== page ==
A lion cub crosses the gravel road in high pursuit of its mother – startled, it briefly stops to sense the intrusion – its fight or flight mode activated. As if in a time warp, the occupants of the game drive vehicle, behold the cub and its juvenile behaviour, and cell phones stealthily capture the moment. In the tall, long grass, the lioness stops, summons the cub to make its way. Lioness and cub re-joined; life continues apace. “They are used to human activity,” states Davis Kwenani our Gondwana Collection tour guide matter-of-factly. Sensing the apprehension on the faces of his tour group, he quickly retorts that we are not in any danger.
Kwenani continues his soliloquy of the fauna and flora found in the Etosha National Park, uninterrupted. He motions at the kori bustard taking flight: “That is the largest native flying bird. It spends most of its time on the ground, and only flies when it is disturbed.” Our drive takes us to a secluded watering hole. The area is teeming with wildlife. A viewing area or a hide has been built to allow closer viewing.
Kwenani: “The elephant you see coming is a bull, you can see by its size, and also its tasks are much longer and heavier than a female.” The bull approaches and gulps gallons of water, quenches its thirst, while seemingly spraying water all over its huge body to protect it from the scorching rays of the sun. In the foreground, kudus, and a tower of giraffes in their splendour strut their stuff gently to their oasis. Kwenani doesn’t catch his breath and the next spectacle is announced with the soundbites layered with facts and factoids about Etosha. On the way back to King Nehale Lodge, he finds time to reflect.
This young man hailing from the Zambezi is now a bona fide tour guide after earning his stripes as part of a Bank of Namibia sponsored apprenticeship programme administered by the National Training Authority (NTA). For a period of two years, Kwenani and his fellow apprentices were taken through the ropes by experienced guides at Gondwana-Collections, one of the employers which signed up on the ground-breaking programme. The programme entailed study periods at the Namibia Academy for Tourism and Hospitality for the academic foundation part, while most of their apprenticeship period was spent at many lodges countrywide owned by Gondwana-Collections. “We were exposed to other parts of Namibia that we did not know and got to learn the culture and traditions of the communities while also learning as much as possible in terms of the wildlife and vegetation and so on,” states Oshikoto region’s native - 25-year-old Fillemon Awene, another apprentice.
He continues: “tour guides are few and most are veterans who are in the sector for a long time. We really learned a lot from them. We are quite fortunate to have been given this opportunity to work with our natural treasure.”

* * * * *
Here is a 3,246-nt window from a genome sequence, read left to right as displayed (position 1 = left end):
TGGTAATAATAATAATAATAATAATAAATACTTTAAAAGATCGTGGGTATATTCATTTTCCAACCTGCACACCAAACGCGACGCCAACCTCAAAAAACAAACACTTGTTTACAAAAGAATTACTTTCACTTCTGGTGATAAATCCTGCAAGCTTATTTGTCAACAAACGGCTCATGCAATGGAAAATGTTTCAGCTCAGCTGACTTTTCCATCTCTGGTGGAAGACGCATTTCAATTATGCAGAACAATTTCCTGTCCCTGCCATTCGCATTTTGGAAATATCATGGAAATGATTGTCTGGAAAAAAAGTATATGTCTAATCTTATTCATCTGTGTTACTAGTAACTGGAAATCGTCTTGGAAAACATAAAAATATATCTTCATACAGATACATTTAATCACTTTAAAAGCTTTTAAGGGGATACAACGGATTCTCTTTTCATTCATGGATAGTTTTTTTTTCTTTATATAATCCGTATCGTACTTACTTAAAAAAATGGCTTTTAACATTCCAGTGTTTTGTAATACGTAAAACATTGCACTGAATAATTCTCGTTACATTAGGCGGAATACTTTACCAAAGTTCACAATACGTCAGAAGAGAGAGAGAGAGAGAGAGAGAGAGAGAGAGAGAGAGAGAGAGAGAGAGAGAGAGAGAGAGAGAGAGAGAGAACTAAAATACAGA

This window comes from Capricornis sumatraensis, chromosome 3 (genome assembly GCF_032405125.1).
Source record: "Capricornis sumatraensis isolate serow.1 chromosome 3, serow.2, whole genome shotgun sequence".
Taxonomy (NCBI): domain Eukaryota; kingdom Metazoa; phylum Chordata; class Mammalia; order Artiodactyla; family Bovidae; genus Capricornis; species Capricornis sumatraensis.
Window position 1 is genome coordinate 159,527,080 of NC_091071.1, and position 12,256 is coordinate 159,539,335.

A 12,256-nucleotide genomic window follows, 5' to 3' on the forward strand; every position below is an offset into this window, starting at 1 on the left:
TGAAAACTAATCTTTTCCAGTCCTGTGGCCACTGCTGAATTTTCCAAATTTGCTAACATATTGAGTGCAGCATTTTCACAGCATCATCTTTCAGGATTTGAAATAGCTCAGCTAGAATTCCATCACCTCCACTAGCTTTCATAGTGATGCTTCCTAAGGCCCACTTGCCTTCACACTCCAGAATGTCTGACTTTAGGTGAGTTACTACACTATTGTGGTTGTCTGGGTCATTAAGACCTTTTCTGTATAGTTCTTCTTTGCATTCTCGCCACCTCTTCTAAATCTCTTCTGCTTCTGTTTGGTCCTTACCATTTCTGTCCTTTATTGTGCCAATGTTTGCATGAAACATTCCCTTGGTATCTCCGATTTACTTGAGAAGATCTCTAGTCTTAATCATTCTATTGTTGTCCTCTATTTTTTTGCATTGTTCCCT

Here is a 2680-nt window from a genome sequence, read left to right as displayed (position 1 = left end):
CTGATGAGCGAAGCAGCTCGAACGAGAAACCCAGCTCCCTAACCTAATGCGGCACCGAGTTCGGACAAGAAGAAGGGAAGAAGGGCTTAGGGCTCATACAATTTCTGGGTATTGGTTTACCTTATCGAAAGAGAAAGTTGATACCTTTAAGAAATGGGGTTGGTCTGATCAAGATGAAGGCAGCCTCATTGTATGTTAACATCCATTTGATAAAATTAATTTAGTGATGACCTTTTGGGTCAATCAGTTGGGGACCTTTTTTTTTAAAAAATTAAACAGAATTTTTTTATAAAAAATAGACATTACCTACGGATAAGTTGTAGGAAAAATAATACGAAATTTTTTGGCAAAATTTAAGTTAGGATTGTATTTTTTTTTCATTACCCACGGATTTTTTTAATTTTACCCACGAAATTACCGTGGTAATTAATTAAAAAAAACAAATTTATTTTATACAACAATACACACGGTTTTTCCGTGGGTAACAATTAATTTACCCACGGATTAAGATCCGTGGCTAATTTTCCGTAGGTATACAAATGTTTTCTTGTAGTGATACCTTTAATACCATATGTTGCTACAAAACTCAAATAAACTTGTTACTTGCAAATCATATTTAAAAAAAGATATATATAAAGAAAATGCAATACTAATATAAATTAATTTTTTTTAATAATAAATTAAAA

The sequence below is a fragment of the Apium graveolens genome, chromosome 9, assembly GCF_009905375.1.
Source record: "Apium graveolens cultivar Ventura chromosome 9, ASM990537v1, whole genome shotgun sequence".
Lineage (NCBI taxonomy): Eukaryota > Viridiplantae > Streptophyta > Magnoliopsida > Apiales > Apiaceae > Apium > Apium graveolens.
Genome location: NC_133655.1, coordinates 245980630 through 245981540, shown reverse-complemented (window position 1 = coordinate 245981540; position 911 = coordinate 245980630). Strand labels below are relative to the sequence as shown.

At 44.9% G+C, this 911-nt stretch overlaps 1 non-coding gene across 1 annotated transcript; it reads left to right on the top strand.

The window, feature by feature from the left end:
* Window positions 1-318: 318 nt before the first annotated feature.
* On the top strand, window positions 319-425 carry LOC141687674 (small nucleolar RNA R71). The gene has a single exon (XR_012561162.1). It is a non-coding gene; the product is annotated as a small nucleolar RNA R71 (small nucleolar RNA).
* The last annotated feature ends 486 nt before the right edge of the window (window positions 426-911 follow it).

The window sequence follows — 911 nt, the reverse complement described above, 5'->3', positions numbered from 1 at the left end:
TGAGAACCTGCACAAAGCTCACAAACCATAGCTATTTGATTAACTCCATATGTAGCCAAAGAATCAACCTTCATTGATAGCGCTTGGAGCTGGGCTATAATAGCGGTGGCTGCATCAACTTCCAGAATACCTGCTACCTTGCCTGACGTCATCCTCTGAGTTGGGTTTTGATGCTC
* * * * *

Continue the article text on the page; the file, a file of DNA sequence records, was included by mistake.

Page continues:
Altogether, 16 apprentices were onboarded by Gondwana-Collections at the start of the programme in 2020, and most are on course to complete the intensive programme. The bank’s intervention made it possible for the would-be tour guides to receive remuneration per month while learning on the job. This provided an incentive to the employers to take in apprentices as they do not add an additional burden on their cost structure.
The few who remain like Victoria Amakali have one assessment left to complete the programme: “My assessment involves operating a vehicle while providing a tour, and I have not been doing well, but with a lot of training with the current vehicle, I have improved. I am confident I will pass the assessment.”
The programme has produced full-time employment for tour guides like Davis Kwenani. “I am very fortunate that when I completed my assessments, Gondwana decided to employ me. I now have a steady income to support myself and my family, all thanks to the exposure that Bank of Namibia made possible.”
Despite the tourism sector taking a nosedive because of Covid-19, there is an uptick in activities, confirms Kwenani, and that keeps him busy. Last year, he said it was gloomy as tourists including domestic ones disappeared because of the lockdowns.
Notwithstanding the challenges experienced, the programme is on course to graduate its first cohort. The apprentices look forward to their graduation slated for December 2021 after experiencing the world of work in this pristine and idyllic setting of Etosha.
BoN’s support to the apprenticeship programme totals N$4,5 million over a three-year period. 20 apprentices employed by Agribusdev are completing programmes in the agriculture sector which includes crop production, horticulture, animal husbandry, and machinery. Another 10 have chosen the automotive mechanics field under the wing of Pupkewitz Motor Division.
The BoN has long considered the TVET sector as an enabler of economic growth through skills development and employment creation. The bank’s 2018 Annual Symposium focused on the TVET sector and brought to light several shortcomings which constrain the sector from realising its full potential as envisioned in the Fifth National Development Plan (NDP5), and the Harambee Prosperity Plan (HPP).
Stakeholders at the symposium identified the need for relevance and responsiveness of training programmes as a critical undertaking, which requires a concerted effort from policymakers, regulatory bodies, training institutions, and industry role-players towards equipping the next generation of artisans with the requisite skills to spearhead Namibia’s industrialisation drive.
The bank’s involvement is a relevant response to this national undertaking that requires the full support of all stakeholders.
* Kazembire Zemburuka is Bank of Namibia’s Deputy Director for Corporate Communications